News>Feature - Challenge coins a trademark tradition for American military
EIELSON AIR FORCE BASE, Alaska--Many service members proudly display their coins on a display rack showing the many accomplishments and achievements they have earned over the years. Every coin has a story or meaning behind it on either how it was earned or given. (U.S. Air Force photo by Airman 1st Class Jonathan Snyder)
EIELSON AIR FORCE BASE, Alaska -- Airman 1st Class Christopher Griffin, 354th Communication Squadron displays his challenge coins. The challenge coin started during World War I when an American lieutenant ordered solid-bronze medallions and gave it to the pilots in his squadron. (U.S. Air Force photo by Airman 1st Class Jonathan Snyder)
by Airman 1st Class Jonathan Snyder
354th Communications Squadron
3/5/2007 - EIELSON AIR FORCE BASE, Alaska -- Collecting coins or medallion bearing an organization's insignia or emblem is quiet popular among the people serving in today's military.
Coins are given to people who provide outstanding support. Coins prove membership in a unit or career field. Coins enhance morale.
Usually presented by high-ranking officers, it's considered to be a great honor to receive a challenge coin.
Staff Sgt. Joshua Strang, 354th Communication Squadron photographer, said his favorite coin is the one he received from Lt. Gen. Allen Peck, Deputy Combined Forces Air Component commander, while deployed to Al Udeid Air Base, Qatar.
Sergeant Strang said he was working late after hours on a layout project for a major who called saying he wanted to make a few changes to a layout project Sergeant Strang was working on. He continued working on the project and making the changes when the major called again with even more changes.
After Sergeant Strang finished making the final round of changes, the major and a chief master sergeant came to see the layout and thanked him for his hard work.
"After they thanked me, the major said, 'Jump in the vehicle, we want you to meet someone,'" Sergeant Strang explained.
"They drove me to the Combined Air Operations Center and the chief told me to wait while he went to get someone," he said. "All of the sudden, Maj. Gen. Allen Peck comes walking out and thanked me for all the hard work I'd been doing on the project."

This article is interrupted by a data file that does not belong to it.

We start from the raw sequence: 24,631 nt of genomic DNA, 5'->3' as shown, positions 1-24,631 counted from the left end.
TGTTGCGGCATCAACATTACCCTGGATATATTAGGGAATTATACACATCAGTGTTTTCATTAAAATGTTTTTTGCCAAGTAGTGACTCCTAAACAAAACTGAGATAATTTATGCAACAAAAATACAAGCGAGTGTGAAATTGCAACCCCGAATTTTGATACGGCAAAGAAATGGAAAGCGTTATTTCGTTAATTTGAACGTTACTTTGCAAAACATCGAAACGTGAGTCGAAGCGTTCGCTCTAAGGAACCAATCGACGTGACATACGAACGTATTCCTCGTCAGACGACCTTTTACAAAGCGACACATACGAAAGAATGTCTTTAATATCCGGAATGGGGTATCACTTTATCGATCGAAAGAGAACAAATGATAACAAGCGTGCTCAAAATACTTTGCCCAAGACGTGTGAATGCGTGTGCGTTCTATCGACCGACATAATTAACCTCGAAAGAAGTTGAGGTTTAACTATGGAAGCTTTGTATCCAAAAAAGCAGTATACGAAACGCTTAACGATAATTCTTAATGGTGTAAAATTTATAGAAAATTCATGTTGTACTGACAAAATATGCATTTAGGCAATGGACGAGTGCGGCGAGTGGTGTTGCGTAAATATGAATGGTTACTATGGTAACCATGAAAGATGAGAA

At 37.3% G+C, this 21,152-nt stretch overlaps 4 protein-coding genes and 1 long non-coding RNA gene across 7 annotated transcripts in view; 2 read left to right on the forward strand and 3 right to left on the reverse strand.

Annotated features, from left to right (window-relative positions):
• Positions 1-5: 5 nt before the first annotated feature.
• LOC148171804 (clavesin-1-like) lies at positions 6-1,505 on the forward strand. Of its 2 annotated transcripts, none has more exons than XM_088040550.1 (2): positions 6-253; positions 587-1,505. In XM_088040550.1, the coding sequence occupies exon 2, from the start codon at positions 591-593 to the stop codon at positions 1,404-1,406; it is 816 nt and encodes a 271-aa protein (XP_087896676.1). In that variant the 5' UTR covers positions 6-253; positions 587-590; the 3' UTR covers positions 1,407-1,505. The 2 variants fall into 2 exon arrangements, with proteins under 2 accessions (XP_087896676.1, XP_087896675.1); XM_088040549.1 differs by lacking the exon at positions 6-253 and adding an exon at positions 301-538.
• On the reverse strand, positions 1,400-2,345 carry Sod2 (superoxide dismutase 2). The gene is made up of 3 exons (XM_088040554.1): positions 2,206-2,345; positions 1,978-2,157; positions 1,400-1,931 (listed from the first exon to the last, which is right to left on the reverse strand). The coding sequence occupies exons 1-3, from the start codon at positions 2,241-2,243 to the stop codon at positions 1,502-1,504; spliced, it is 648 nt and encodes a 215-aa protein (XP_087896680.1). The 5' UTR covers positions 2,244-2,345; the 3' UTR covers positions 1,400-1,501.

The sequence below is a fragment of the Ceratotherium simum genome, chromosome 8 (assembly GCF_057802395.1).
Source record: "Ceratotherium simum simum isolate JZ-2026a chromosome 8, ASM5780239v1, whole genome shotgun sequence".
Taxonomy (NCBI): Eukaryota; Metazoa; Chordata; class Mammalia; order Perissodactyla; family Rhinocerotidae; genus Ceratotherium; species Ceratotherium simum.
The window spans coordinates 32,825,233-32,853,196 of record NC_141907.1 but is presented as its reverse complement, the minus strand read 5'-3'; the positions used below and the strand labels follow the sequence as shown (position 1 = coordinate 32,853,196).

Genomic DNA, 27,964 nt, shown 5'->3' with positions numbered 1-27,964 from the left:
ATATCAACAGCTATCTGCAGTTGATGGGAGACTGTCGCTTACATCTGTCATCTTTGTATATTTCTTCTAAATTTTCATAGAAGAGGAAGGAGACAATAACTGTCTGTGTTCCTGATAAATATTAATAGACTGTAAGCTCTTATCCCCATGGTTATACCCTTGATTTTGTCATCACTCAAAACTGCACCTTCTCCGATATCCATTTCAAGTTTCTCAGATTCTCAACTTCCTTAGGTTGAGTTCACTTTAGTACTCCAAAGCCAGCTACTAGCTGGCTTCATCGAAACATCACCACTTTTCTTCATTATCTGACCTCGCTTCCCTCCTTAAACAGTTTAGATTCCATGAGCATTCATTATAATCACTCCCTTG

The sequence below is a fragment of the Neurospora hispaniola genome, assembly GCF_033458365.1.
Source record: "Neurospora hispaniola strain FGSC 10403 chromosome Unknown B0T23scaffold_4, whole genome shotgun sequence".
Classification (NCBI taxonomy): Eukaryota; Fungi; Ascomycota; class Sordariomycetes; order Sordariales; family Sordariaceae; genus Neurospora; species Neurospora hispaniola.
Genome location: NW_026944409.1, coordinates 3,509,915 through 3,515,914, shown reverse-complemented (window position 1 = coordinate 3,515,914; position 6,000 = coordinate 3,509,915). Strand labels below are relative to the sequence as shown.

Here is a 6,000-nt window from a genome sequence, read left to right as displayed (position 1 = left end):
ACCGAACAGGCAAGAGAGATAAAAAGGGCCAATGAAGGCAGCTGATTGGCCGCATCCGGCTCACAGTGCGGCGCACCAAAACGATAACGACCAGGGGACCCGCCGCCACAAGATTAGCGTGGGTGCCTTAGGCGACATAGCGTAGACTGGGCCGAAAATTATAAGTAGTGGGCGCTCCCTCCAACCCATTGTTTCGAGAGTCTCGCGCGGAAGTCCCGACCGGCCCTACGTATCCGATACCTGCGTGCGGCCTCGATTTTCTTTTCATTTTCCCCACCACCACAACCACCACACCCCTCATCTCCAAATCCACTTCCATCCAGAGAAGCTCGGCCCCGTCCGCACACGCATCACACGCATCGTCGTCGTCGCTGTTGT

General Peck then presented Sergeant Strang with a coin.
Moments such as this leave lasting impressions on those who receive challenge coins.
One of the most well-known challenge coins among enlisted Airmen is the one they receive upon graduation from basic military training.
In the event a trainee completes basic training and becomes an Airman, the Airman receives a coin marking the start of an Air Force career. The moment and can be very emotional for the service's newest Airmen.
Many organizations and services claim to have been the originators of the challenge coin. However, the most commonly held view is that the tradition began in predecessor of the Air Force; the United States Army Air Corps.
During World War I, American volunteers from all across America filled the ranks of newly formed flying squadrons.
Legend has it that in one particular squadron, a wealthy lieutenant ordered medallions struck in solid bronze and presented them to the men in his unit.
According to stories on several Web sites, one young pilot placed the medallion in a small leather pouch he wore around his neck. Shortly after acquiring the medallions, the pilots' aircraft was severely damaged by ground fire and he was forced to land behind enemy lines. He was immediately captured by a German patrol.
That night, while being held captive in a small occupied French town, he took advantage of an artillery bombardment and escaped. However, he was without personal identification, which had been taken by the Germans.
He succeeded in avoiding German patrols by donning civilian attire and eventually reached the front lines. With great difficulty, he crossed no-man's land and stumbled onto a French outpost.
Previously, saboteurs had plagued the French in the sector. They sometimes masqueraded as civilians. The French, not recognizing the young pilot's American accent, thought him to be a saboteur and planned to execute him.
He had no identification to prove his allegiance, but he did have his leather pouch containing the medallion. He showed the medallion to his French captors who recognized the squadron insignia on the medallion. They delayed his execution long enough to confirm his identity.
Instead of shooting him they gave him a bottle of wine.
Back at his squadron, it became tradition to ensure that all members carried their medallion, or coin, at all times.
Today, many service members proudly display their "coin collections" on a display rack, a show of the many accomplishments and achievements they have earned over the years. Every coin has a story or meaning behind it on either how it was earned.
However, the most valuable coin is most always the one kept on ones person in the event of a "coin check."
Coin checking is when someone initiates a challenge by holding up his or her coin and announces, "Coin Check!" then places the coin on a hard surface making an audible noise. Everyone within earshot must produce their coin; failing to do so will result in buying a round of drinks.
If someone accidentally drops a coin, this initiates the challenge automatically to anyone who sees or hears the coin hit the ground. They then have to produce a coin and the person who dropped the coin must buy a round of drinks.
Regardless of how they came about, how they are acquired and displayed or how they are used, the challenge coin is truly a part of today's military tradition.